My 19-month-old son has had chronic ear infections which always seem to clear up with strong antibiotics. He has had tubes in for five months now and we have confirmed that they are still in. After his last ear infection three weeks ago, he has continuously been pulling on one ear. His doctor said that the tube is slightly protruding, but is still in a good position to do its job. He does not think it should be bothersome to my son, yet I can't help but wonder if this is why he is tugging on his ear. Could it be hurting or irritating him? He is speech delayed so he cannot communicate with me.
No, the tube itself, if in a good enough position to be still working, shouldn't cause your son discomfort.
The tube is a small, plastic or metal object shaped like a nail with a central tunnel. It is placed through the membrane (ear drum) that separates the middle ear space from the outer ear space. Its object is to allow the fluid building up behind the ear drum to flow out through the tube into the outer ear.
Tubes don't stop fluid from building up in the middle ear, they just provide an 'alternate drainage system'. Even with a tube that still works, it is possible to have a pocket of fluid trapped behind the drum and this may put some pressure on the drum, but it usually isn't a large amount and your doctor probably would have been able to see it if it was there.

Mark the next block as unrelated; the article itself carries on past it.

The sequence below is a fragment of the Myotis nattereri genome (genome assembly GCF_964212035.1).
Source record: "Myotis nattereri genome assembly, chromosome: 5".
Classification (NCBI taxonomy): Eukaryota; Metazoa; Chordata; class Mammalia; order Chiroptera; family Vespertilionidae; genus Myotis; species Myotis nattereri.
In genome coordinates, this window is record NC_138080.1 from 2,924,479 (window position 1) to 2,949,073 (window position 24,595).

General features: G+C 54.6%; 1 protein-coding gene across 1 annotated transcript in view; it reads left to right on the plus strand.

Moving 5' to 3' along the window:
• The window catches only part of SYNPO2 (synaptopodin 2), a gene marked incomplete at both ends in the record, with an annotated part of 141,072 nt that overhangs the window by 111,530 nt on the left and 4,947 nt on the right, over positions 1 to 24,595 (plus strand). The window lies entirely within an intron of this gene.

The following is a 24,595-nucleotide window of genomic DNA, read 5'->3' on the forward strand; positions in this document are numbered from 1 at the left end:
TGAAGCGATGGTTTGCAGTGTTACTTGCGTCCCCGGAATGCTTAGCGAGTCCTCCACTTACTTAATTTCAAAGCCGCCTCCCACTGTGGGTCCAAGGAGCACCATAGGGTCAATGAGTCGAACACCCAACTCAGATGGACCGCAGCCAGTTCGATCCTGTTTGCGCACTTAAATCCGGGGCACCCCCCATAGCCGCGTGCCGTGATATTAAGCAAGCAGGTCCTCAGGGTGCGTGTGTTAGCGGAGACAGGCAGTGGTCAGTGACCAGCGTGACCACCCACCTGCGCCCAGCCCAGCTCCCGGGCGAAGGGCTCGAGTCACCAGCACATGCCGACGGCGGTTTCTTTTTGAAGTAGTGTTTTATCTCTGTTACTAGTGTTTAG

Does your son's ear drain liquid or seem wet inside the canal? These are signs that the tube is working.
Though it wasn't part of your question, the more important issue is your son's hearing. Constant fluid build-up behind the ear drum can affect hearing to the point of causing some speech delay, and sometimes tubes are inserted just to treat this situation. If you haven't had a recent hearing evaluation and your son keeps tugging at his ear, you may want to bring this up with your doctor.